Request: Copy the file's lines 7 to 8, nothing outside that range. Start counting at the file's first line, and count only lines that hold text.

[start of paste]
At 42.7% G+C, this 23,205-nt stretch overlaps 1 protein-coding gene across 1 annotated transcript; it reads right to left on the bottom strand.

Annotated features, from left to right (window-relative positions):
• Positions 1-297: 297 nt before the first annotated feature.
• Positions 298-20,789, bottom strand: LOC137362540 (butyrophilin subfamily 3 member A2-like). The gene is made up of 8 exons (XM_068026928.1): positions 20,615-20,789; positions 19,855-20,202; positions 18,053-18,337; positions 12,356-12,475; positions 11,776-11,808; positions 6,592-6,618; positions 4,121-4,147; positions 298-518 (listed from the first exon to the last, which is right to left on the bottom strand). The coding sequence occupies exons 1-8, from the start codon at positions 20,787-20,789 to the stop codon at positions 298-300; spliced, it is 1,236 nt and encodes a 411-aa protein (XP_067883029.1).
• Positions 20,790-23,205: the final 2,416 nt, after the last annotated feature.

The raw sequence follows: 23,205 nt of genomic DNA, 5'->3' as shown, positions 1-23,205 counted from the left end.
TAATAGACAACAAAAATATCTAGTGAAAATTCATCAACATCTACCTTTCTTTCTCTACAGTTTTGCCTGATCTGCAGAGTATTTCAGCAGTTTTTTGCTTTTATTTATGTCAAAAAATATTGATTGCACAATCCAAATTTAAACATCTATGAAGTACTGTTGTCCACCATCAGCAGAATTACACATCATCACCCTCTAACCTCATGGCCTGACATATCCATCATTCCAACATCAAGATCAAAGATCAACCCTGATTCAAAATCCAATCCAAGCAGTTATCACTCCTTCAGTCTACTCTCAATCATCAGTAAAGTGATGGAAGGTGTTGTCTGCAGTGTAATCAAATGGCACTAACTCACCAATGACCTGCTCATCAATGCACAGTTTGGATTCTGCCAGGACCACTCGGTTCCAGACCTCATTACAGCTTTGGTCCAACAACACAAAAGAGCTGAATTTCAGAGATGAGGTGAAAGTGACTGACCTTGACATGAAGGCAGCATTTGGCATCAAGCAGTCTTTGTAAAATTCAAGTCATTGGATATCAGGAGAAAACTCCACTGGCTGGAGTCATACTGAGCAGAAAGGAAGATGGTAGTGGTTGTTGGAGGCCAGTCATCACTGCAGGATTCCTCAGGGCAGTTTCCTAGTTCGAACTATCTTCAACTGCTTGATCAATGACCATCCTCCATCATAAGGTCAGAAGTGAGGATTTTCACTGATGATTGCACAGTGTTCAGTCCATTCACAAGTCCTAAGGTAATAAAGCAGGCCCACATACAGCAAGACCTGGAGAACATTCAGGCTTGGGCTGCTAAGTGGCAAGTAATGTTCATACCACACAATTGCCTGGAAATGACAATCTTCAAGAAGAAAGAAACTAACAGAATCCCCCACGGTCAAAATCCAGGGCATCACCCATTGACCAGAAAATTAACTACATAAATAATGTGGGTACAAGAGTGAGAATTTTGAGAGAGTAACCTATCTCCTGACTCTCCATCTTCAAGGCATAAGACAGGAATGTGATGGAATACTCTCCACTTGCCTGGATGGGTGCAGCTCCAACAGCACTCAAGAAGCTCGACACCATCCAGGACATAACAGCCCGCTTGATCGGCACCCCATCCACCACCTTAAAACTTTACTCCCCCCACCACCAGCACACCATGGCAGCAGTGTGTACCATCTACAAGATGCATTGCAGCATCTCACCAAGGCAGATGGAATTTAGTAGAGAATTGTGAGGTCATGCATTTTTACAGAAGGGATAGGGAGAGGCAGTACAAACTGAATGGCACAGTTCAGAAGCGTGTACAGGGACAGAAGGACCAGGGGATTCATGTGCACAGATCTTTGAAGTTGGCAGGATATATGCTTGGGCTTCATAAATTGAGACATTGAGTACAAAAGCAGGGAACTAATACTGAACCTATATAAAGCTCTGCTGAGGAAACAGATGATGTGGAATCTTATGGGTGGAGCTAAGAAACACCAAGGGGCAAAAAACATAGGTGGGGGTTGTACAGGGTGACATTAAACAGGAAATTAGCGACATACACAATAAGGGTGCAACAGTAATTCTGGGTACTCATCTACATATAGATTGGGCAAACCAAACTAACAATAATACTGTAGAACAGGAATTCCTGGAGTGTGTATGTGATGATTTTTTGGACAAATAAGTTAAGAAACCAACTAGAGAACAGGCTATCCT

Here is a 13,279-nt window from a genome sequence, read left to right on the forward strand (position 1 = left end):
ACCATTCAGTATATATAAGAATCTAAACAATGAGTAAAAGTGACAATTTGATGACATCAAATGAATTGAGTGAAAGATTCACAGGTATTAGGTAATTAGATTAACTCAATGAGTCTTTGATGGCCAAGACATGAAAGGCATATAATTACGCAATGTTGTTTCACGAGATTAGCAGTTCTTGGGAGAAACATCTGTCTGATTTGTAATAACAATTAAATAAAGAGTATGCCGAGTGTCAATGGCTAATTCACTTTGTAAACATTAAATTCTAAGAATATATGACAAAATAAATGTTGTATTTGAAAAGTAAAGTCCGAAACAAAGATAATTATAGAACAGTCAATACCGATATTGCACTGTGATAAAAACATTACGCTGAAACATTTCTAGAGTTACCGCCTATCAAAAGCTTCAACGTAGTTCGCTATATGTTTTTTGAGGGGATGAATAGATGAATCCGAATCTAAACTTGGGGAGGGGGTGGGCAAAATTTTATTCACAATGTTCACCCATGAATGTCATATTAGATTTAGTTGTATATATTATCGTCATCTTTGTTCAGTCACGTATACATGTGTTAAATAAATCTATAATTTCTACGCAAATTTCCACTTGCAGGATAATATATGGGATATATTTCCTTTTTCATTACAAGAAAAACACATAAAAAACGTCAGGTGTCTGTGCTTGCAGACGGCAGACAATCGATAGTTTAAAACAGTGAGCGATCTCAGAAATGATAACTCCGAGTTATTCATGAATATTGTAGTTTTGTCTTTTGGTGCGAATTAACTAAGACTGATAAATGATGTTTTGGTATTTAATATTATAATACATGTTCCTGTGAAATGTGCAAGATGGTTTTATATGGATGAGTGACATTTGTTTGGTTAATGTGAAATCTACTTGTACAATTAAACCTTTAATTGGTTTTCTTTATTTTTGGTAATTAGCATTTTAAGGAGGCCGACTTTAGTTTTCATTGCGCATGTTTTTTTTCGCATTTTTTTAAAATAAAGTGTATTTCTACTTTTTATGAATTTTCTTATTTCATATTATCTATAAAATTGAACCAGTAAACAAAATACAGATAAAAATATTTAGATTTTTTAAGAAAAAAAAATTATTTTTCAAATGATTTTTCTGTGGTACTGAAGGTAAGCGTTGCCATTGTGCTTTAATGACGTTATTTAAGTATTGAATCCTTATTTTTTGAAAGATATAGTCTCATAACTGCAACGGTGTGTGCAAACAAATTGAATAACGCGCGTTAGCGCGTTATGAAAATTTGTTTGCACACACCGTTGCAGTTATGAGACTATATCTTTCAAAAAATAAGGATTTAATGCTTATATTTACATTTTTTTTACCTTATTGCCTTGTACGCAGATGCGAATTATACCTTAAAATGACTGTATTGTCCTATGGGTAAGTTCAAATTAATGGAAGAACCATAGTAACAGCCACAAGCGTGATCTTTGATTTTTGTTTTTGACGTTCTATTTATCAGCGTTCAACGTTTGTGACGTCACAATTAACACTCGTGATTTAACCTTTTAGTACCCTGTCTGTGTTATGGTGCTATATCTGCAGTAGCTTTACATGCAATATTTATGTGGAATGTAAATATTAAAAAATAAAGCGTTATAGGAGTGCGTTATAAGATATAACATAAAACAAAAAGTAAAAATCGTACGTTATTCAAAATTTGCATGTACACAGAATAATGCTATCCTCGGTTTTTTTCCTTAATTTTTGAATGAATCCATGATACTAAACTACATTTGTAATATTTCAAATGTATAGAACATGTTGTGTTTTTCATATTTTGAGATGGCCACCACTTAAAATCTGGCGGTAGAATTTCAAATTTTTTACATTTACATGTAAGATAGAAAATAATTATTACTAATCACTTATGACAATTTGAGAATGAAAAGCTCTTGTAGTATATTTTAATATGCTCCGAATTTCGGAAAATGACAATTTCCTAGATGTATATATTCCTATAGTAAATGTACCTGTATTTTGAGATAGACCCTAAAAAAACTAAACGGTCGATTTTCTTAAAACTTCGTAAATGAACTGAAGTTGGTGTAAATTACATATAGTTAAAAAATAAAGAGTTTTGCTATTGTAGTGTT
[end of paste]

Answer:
TAATAGACAACAAAAATATCTAGTGAAAATTCATCAACATCTACCTTTCTTTCTCTACAGTTTTGCCTGATCTGCAGAGTATTTCAGCAGTTTTTTGCTTTTATTTATGTCAAAAAATATTGATTGCACAATCCAAATTTAAACATCTATGAAGTACTGTTGTCCACCATCAGCAGAATTACACATCATCACCCTCTAACCTCATGGCCTGACATATCCATCATTCCAACATCAAGATCAAAGATCAACCCTGATTCAAAATCCAATCCAAGCAGTTATCACTCCTTCAGTCTACTCTCAATCATCAGTAAAGTGATGGAAGGTGTTGTCTGCAGTGTAATCAAATGGCACTAACTCACCAATGACCTGCTCATCAATGCACAGTTTGGATTCTGCCAGGACCACTCGGTTCCAGACCTCATTACAGCTTTGGTCCAACAACACAAAAGAGCTGAATTTCAGAGATGAGGTGAAAGTGACTGACCTTGACATGAAGGCAGCATTTGGCATCAAGCAGTCTTTGTAAAATTCAAGTCATTGGATATCAGGAGAAAACTCCACTGGCTGGAGTCATACTGAGCAGAAAGGAAGATGGTAGTGGTTGTTGGAGGCCAGTCATCACTGCAGGATTCCTCAGGGCAGTTTCCTAGTTCGAACTATCTTCAACTGCTTGATCAATGACCATCCTCCATCATAAGGTCAGAAGTGAGGATTTTCACTGATGATTGCACAGTGTTCAGTCCATTCACAAGTCCTAAGGTAATAAAGCAGGCCCACATACAGCAAGACCTGGAGAACATTCAGGCTTGGGCTGCTAAGTGGCAAGTAATGTTCATACCACACAATTGCCTGGAAATGACAATCTTCAAGAAGAAAGAAACTAACAGAATCCCCCACGGTCAAAATCCAGGGCATCACCCATTGACCAGAAAATTAACTACATAAATAATGTGGGTACAAGAGTGAGAATTTTGAGAGAGTAACCTATCTCCTGACTCTCCATCTTCAAGGCATAAGACAGGAATGTGATGGAATACTCTCCACTTGCCTGGATGGGTGCAGCTCCAACAGCACTCAAGAAGCTCGACACCATCCAGGACATAACAGCCCGCTTGATCGGCACCCCATCCACCACCTTAAAACTTTACTCCCCCCACCACCAGCACACCATGGCAGCAGTGTGTACCATCTACAAGATGCATTGCAGCATCTCACCAAGGCAGATGGAATTTAGTAGAGAATTGTGAGGTCATGCATTTTTACAGAAGGGATAGGGAGAGGCAGTACAAACTGAATGGCACAGTTCAGAAGCGTGTACAGGGACAGAAGGACCAGGGGATTCATGTGCACAGATCTTTGAAGTTGGCAGGATATATGCTTGGGCTTCATAAATTGAGACATTGAGTACAAAAGCAGGGAACTAATACTGAACCTATATAAAGCTCTGCTGAGGAAACAGATGATGTGGAATCTTATGGGTGGAGCTAAGAAACACCAAGGGGCAAAAAACATAGGTGGGGGTTGTACAGGGTGACATTAAACAGGAAATTAGCGACATACACAATAAGGGTGCAACAGTAATTCTGGGTACTCATCTACATATAGATTGGGCAAACCAAACTAACAATAATACTGTAGAACAGGAATTCCTGGAGTGTGTATGTGATGATTTTTTGGACAAATAAGTTAAGAAACCAACTAGAGAACAGGCTATCCT

Here is a 13,279-nt window from a genome sequence, read left to right on the forward strand (position 1 = left end):